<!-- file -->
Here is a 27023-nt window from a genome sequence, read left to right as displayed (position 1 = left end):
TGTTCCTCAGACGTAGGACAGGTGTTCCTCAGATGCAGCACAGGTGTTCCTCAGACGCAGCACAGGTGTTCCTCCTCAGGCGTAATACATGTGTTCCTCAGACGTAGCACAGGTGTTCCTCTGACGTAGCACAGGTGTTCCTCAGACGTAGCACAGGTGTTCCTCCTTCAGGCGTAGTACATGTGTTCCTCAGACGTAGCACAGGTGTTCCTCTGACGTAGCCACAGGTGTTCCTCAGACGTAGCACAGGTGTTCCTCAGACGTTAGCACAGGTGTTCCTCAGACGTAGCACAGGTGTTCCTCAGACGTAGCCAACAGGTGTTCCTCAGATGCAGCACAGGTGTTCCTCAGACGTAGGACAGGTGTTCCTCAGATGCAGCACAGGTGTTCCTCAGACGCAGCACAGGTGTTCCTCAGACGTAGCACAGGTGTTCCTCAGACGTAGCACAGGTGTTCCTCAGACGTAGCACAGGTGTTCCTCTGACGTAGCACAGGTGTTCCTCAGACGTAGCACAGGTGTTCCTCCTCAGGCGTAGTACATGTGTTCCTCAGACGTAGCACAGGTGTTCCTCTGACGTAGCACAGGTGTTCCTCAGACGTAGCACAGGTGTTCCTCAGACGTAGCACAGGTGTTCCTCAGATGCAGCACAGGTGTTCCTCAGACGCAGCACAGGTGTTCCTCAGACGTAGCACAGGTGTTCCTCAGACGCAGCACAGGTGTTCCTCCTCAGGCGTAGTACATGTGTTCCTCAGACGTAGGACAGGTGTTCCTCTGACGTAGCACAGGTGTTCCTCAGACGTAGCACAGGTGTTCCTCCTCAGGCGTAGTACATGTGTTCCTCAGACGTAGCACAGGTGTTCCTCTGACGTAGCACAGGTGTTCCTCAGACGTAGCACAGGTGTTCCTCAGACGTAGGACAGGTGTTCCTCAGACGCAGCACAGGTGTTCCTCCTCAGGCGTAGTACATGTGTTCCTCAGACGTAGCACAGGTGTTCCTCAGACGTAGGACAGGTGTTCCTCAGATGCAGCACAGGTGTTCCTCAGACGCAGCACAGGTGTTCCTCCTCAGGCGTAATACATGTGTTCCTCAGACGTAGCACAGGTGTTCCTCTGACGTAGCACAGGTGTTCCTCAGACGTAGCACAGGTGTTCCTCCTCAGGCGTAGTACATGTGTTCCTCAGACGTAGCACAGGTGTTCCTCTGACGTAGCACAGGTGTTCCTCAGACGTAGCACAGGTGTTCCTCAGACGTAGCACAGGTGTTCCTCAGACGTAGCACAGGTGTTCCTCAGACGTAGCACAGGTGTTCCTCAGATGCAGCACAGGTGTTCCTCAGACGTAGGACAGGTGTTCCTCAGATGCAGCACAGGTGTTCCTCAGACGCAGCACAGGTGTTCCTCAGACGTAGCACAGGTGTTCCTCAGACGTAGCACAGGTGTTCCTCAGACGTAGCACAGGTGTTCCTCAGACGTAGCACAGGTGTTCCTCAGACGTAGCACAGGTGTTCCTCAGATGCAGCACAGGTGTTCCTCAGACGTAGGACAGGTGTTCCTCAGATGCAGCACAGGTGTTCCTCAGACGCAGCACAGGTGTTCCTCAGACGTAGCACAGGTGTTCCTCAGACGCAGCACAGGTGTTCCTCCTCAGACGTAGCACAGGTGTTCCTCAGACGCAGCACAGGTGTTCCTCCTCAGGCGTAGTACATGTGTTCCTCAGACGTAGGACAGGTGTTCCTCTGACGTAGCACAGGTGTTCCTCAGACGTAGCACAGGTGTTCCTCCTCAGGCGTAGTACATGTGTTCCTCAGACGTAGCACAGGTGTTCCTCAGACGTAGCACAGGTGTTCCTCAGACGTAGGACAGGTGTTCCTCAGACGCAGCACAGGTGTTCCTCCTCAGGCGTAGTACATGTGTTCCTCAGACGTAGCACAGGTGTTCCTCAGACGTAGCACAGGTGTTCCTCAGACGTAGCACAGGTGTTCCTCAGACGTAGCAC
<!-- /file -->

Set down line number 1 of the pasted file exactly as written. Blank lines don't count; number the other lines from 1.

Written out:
Here is a 27023-nt window from a genome sequence, read left to right as displayed (position 1 = left end):